Monday, December 28, 2009

My Draft History and a Few Tips

I really need to start drafting online more. But until I do, I will keep drafting with real people in real settings. I think it's more fun. Also, I'm better at it than online drafting. Several reasons for this I think:

1. Real people you meet at FNM or at random tournaments are on average worse drafters than people who plow through 8-4s everyday (go figure)
2. Real life has less lag
3. Real life has less misclicks
4. I have a psychological fear of competing against people on the internet whom I cannot see (does anyone else even get this? It's like a subtle feeling of dread or of being judged, which can interfere with decision-making) Maybe I have some kind of problem. I feel like I'm playing against a silent mask which I know there's a person behind, but it doesn't say anything. And it weirds me out. You probably have no idea what I'm talking about. :/
5. The interface is hard to get used to -- well, for me it is; I hate everything about it. The shortcuts, the buttons, the pop up windows, the graveyard, the phases. Everything.

So for me to get used to MTGO drafts is going to take some work. :/ Maybe I need a coach. el-oh-el

Here are some tips for drafting Zendikar for those of you who are just starting out or need help getting to the finals of your drafts. (If you know everything there is to know about Zendikar drafting then it won't help as much.)

Let me just tell you what I did. Then maybe you can do the same.

1. Only read good draft reports
The three best draft reporters online right now are LSV (his YouTube videos), David Ochoa (Channelfireball), and Olivier Ruel (SCG Premium). I watch videos by others, including Mananation's JBoots (also on YouTube), who is a good drafter, but his videos are not as good as LSV's. I think it's going to be impossible to top LSV's draft videos. He explains everything well; he plays superbly; his cat meows in the background, which is cute. He tries different techniques and strategies; he tries out new rares; he does card evaluation. And he makes bad jokes and puns! Seriously, his videos can't be beat.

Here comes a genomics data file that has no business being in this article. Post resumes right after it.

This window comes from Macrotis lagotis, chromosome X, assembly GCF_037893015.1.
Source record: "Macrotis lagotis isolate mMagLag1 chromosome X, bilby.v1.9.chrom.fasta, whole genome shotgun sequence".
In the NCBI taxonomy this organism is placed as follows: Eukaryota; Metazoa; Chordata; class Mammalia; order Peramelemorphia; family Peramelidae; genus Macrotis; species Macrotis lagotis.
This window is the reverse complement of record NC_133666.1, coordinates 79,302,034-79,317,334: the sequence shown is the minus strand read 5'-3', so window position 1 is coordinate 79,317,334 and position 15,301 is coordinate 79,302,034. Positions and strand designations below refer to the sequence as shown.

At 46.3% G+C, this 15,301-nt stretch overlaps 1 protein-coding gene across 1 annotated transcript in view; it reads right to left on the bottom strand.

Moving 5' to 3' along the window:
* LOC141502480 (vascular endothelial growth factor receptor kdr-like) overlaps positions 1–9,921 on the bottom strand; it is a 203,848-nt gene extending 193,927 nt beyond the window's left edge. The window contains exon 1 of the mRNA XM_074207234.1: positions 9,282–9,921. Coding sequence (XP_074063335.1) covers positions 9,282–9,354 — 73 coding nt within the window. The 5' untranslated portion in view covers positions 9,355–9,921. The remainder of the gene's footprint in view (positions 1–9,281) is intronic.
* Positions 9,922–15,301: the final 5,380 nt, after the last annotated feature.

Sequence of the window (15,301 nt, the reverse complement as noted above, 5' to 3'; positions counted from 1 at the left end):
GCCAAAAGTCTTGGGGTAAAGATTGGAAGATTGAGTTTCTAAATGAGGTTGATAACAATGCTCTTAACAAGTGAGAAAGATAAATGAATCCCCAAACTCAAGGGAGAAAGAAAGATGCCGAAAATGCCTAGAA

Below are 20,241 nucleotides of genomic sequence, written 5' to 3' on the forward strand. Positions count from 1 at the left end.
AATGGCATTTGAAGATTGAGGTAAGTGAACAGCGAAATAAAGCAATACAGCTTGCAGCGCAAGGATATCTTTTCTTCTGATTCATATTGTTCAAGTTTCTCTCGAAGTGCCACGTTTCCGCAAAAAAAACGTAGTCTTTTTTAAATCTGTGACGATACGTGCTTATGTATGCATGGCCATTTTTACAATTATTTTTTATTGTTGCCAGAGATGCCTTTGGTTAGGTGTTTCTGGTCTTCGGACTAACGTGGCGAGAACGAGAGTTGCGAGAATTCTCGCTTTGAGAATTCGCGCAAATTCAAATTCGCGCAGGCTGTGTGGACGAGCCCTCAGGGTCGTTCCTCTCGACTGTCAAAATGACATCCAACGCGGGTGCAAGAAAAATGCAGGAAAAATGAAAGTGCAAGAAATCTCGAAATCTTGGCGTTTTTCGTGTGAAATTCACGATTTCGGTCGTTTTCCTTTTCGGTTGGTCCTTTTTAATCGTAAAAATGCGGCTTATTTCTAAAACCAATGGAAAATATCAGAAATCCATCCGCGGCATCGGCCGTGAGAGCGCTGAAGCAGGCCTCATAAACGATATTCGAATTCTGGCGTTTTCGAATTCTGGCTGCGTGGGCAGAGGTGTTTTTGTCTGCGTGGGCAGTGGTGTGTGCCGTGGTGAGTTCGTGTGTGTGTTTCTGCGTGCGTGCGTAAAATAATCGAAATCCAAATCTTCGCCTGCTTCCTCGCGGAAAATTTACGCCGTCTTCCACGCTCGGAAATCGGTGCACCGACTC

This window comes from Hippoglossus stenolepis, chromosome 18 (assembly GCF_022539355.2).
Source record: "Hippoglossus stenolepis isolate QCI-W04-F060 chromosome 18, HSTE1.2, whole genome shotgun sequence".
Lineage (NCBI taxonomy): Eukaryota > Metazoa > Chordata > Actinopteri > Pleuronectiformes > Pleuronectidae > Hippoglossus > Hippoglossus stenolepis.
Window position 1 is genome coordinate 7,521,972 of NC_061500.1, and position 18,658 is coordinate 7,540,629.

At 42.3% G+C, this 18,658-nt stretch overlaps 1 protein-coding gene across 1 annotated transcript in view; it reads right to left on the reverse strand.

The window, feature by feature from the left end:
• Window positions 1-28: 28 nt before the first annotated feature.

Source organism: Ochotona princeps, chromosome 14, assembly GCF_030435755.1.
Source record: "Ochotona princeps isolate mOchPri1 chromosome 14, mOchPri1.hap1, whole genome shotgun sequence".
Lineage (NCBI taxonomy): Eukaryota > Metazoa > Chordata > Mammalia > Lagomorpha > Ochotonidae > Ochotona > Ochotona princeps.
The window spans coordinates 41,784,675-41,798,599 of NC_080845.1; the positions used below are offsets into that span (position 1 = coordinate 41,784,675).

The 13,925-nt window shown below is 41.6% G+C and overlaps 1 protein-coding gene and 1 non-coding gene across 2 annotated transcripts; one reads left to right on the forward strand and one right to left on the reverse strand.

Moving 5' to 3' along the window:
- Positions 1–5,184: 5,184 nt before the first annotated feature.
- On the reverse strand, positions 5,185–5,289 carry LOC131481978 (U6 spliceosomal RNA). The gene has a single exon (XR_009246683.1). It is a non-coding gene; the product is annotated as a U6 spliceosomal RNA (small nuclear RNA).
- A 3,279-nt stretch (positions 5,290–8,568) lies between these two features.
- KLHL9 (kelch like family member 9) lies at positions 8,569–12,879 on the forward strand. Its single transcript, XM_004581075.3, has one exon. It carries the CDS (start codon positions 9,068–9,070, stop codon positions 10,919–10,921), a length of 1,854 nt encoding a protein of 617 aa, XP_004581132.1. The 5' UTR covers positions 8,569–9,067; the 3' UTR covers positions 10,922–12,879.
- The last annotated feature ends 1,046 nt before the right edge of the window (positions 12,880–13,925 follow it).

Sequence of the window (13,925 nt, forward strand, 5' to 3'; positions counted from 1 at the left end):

He approaches Magic with a certain dignity and intelligence that many lack. He has a weakness for blue, control, and greedy picks, but he gets away with it all the time. Luck Skill Victory, indeed.

Anyway, I have read every draft report by Ruel and have watched every video by LSV. This is a good place to start for anyone lost with Zendikar. I go over Ochoa's picks but skip his match reports because they're a bit long and detailed, and I'm a little ADD... I want the most important information in condensed form. Like swallowing a pill. I don't hold the pill in my mouth and wait for it to dissolve.

2. Read the articles on pick orders.
There are probably more articles on this than I'm currently aware of. Right now I stick to LSV's set reviews and Oliver Ruel and Manuel Bucher's dual discussion on draft picks. Here, Olivier and Manuel's articles REALLY shine because you can immediately discern how the two drafters differ in personality and preference. It gives you the sense that multiple strategies work as long as you HAVE a strategy or a synergy in mind.

I love Olivier's work because he defines particular ARCHETYPES for draft (instead of just saying color pairs like UR or GW).

3. When a new set comes out, go over all the cards at least once. Know what they do.
This is a bit of homework. But it helps when you're brand new to a set. It helps to go over the visual spoiler, so that you know what every card looks like. When I went into my very first Zendikar draft, I had a leg up because I had done this, with particular focus on White and Blue. I won the first draft with a GW deck. It helped that I went to the Prerelease also, so I had already played around with the cards. In particular, I found out that Steppe Lynx is pretty good!

4. Know when to rare draft and when not to 
I don't see rare drafting as a bad thing usually. I have first-picked my share of fetch lands. But I have also passed my fair share of fetchlands. I also will gladly pass Nissa Revane or Chandra Ablaze because they're not great in draft.

The trick is knowing when to do it. I will rare draft when I open a very mediocre pack with no real signals in any direction. I will not pass up: Nighthawk, Machete, Burst Lightning, Disfigure, Hideous End, Journey to Nowhere, Plated Geopede, Marsh Casualties, or any cards that you generally first pick. If the pack is full of 4th and 5th pick cards but no good 1st or 2nd picks, I'll take the money! Sure! (Even Pros raredraft every so often. :/ On 8-4s even!)